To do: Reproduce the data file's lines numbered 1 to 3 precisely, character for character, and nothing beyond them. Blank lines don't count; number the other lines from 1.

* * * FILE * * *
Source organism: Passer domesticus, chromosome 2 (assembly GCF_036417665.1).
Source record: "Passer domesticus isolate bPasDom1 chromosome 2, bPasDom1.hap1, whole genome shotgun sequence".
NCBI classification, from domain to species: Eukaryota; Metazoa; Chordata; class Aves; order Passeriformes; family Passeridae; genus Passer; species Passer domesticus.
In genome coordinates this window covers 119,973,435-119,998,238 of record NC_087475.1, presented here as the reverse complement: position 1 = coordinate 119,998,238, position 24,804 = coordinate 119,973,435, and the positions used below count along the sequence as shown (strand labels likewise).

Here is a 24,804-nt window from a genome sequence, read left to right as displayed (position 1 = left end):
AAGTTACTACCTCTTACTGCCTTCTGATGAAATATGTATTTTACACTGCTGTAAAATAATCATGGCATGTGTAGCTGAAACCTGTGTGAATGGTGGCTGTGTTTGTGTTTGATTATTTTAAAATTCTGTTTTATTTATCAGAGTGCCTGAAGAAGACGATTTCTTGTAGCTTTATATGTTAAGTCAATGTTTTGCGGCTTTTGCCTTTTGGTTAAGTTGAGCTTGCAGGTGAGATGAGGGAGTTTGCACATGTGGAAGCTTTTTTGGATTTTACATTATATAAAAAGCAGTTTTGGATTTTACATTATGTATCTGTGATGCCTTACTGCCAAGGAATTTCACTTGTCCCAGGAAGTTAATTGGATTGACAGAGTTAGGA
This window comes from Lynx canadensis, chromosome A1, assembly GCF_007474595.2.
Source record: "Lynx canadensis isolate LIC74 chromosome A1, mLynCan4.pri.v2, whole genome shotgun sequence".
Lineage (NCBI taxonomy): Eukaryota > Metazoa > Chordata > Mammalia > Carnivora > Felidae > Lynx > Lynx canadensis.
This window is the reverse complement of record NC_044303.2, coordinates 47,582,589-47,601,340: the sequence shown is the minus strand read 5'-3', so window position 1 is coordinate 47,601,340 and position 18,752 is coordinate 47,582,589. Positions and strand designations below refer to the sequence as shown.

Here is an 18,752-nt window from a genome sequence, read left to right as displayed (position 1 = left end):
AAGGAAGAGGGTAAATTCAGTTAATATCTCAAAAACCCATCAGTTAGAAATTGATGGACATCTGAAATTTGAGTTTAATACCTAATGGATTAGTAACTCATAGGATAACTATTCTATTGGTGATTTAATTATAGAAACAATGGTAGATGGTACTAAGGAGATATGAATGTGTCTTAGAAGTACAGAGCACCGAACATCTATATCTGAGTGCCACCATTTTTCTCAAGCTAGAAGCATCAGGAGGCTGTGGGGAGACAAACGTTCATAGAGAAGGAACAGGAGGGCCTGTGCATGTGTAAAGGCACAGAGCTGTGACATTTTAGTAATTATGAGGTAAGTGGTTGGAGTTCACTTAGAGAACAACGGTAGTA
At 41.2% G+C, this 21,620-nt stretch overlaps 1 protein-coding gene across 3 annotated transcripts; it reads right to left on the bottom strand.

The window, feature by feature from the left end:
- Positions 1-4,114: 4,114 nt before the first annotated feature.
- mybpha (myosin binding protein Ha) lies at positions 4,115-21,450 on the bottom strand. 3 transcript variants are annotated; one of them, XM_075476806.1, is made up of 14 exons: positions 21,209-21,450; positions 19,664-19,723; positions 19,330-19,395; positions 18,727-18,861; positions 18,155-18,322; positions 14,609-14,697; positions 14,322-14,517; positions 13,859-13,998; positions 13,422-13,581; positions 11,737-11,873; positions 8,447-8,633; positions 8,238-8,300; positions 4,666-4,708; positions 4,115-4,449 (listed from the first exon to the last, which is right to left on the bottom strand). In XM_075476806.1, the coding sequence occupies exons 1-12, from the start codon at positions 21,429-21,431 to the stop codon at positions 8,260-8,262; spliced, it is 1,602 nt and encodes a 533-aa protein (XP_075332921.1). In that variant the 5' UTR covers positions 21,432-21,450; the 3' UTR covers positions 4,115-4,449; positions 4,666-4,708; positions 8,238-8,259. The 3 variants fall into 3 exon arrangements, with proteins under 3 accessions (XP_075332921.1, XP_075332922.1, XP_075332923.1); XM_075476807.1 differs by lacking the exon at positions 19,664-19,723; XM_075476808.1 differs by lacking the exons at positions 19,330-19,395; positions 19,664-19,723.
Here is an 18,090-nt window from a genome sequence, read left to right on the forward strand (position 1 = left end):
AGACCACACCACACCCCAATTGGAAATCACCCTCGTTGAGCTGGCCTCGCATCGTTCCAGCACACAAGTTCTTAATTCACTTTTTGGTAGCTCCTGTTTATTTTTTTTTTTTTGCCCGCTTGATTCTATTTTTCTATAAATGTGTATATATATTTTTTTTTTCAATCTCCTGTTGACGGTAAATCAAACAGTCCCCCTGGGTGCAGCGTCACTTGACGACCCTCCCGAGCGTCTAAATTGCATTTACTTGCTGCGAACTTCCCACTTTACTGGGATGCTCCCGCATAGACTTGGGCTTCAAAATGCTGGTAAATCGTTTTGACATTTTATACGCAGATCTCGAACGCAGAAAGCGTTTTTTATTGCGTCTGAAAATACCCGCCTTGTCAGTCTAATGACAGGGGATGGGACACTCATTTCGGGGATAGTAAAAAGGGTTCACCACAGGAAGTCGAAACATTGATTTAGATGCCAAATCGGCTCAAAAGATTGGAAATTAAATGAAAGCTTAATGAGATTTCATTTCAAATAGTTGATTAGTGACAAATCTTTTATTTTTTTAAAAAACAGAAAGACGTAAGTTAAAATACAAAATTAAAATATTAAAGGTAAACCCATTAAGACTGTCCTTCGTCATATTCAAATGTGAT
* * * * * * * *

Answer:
Source organism: Passer domesticus, chromosome 2 (assembly GCF_036417665.1).
Source record: "Passer domesticus isolate bPasDom1 chromosome 2, bPasDom1.hap1, whole genome shotgun sequence".
NCBI classification, from domain to species: Eukaryota; Metazoa; Chordata; class Aves; order Passeriformes; family Passeridae; genus Passer; species Passer domesticus.